The Bible Class Question (I)
J. R. Pope
The controversy that exists among churches of Christ over the use of Bible classes springs from an improper concept of Bible authority. Any problem that concerns God's people can be resolved by a proper appeal to the Word of God.
There have been those whose contention has been that God's Word authorizes and allows anything except that which is specifically forbidden. But on the other extreme, there are those whose contention is that God's Word forbids everything except that which is specifically mentioned. May I point out that one extreme position is as far from the truth as the other, and one will lead to departures and difficulties as surely as will the other. It is true that God has specifically forbidden certain matters, and on the other hand has specifically allowed certain others, but God has not always dealt exclusively in specifics. When God has given a law, or established a principle, that which is in violation of that law or principle is NOT ALLOWED, though there was no SPECIFIC prohibition concerning it. Conversely, that which is necessary, or even incidental to the law or principle is AUTHORIZED without being specifically mentioned. The matter of GENERIC OR GENERAL AUTHORITY has been completely overlooked by those who have branded the Bible classes as unscriptural on the basis that they are not SPECIFICALLY MENTIONED.
Perhaps a good way to deal with this question would be to set forth pertinent facts while dealing with the basic objections that have been raised against the class method of teaching. It seems that the difficulties center around three basic objections or contentions:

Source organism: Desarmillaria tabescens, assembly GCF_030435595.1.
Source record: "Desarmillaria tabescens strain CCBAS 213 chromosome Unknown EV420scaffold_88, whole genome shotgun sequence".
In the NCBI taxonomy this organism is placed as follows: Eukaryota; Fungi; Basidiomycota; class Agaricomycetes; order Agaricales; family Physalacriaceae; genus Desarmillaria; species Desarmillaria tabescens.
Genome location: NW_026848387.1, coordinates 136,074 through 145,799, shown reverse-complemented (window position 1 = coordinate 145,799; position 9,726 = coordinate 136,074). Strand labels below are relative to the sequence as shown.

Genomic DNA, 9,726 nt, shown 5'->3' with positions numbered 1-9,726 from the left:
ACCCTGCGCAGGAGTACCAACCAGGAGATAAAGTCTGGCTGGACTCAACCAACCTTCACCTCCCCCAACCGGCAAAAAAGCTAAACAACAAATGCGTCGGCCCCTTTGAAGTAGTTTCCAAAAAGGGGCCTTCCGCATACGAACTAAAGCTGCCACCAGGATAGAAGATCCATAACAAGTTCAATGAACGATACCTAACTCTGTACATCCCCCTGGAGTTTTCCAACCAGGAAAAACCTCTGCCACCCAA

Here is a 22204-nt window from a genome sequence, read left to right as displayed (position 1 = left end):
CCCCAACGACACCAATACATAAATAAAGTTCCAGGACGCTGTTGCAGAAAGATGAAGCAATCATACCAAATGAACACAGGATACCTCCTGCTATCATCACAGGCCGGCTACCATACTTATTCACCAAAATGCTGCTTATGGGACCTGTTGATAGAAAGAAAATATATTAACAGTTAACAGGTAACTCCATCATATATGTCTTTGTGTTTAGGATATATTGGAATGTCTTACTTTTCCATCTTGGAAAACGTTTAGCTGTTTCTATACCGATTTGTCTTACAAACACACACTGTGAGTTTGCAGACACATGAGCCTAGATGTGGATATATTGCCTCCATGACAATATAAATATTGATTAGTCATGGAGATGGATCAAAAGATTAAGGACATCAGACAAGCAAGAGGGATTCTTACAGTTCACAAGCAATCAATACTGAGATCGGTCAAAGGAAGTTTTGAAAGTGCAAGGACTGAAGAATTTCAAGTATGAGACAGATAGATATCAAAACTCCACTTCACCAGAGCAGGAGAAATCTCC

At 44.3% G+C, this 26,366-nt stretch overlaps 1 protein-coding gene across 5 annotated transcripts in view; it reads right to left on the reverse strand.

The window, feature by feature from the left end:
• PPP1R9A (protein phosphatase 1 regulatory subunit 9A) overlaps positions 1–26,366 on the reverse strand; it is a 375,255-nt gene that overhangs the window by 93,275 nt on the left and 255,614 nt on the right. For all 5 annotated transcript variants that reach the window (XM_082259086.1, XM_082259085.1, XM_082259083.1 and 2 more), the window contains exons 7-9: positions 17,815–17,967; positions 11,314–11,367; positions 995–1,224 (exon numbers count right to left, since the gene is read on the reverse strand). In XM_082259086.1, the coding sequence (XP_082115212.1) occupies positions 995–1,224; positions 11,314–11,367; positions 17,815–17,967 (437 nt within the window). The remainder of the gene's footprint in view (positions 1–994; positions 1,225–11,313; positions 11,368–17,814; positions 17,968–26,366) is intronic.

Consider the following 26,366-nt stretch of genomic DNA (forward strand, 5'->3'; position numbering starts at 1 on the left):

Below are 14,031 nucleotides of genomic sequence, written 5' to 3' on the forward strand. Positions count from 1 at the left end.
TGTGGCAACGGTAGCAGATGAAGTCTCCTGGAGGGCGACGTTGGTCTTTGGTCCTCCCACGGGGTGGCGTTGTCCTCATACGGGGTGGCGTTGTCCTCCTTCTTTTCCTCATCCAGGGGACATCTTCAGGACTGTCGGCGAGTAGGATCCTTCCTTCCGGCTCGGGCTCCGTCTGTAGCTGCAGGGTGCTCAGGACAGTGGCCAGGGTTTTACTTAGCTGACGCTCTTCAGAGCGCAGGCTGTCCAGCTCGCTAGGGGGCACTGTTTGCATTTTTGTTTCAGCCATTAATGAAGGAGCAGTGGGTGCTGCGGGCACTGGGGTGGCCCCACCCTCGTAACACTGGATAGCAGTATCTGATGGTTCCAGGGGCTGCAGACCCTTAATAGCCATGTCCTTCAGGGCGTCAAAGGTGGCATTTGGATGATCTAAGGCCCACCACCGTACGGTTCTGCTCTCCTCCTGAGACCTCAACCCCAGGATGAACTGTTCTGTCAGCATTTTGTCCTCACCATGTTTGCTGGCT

1. Bible classes constitute a separate organization from the church, through which the church does its teaching, said organization having been established in 1780 by Robert Raikes.
2. Bible classes necessitate "dividing the assembly. "
3. Bible classes usually employ women teachers in some of the classes.
Satisfactory solution to the problem depends upon a clear understanding of the truth regarding these three contentions, which will be examined here in order.
Question 1: DO BIBLE CLASSES NECESSARILI' OR GENERALLY CONSTITUTE ANOTHER ORGANIZATION THROUGH WHICH THE CHURCH DOES ITS TEACHING? DID ROBERT RAIKES ORIGINATE OUR BIBLE CLASSES?
I hasten to point out that the Bible classes among churches of Christ are not be classified in any sense with that which Robert Raikes initiated!
It is as unfair to charge a church that conducts Bible classes with a denominational "Sunday School" as it is to say that our objections to Liquor make us associated with the "Temperance League of America," or our protest to the errors of Catholicism make us a part of " Protestant Denominationalism! " No relationship exists between our Bible classes and these humanly devised institutions.
What did Robert Raikes build? "He established the first Sunday School at Glouchester in 1780, as a means of furnishing both secular and religious education to children whose employment in the factories prevented them from attending the secular schools... Later, as the number of children attending secular schools increased, the Sunday schools began to devote themselves chiefly and ultimately exclusively, to religious instruction" (The New Funk & Wagnall's Encyclopedia, Vol. 32, P. 11,676). What Raikes built was essentially a parochial school, conducting its classes only on Sunday for those children who, prior to the "child labor laws," were forced to work during the week. From this movement there gradually developed the American Sunday School Union in .1824 (a national organization) and then in 1889 the World's Sunday School Association, comprising numerous national and international Sunday school organizations. I know of no church of Christ that is now or has ever been affiliated with any of these institutions!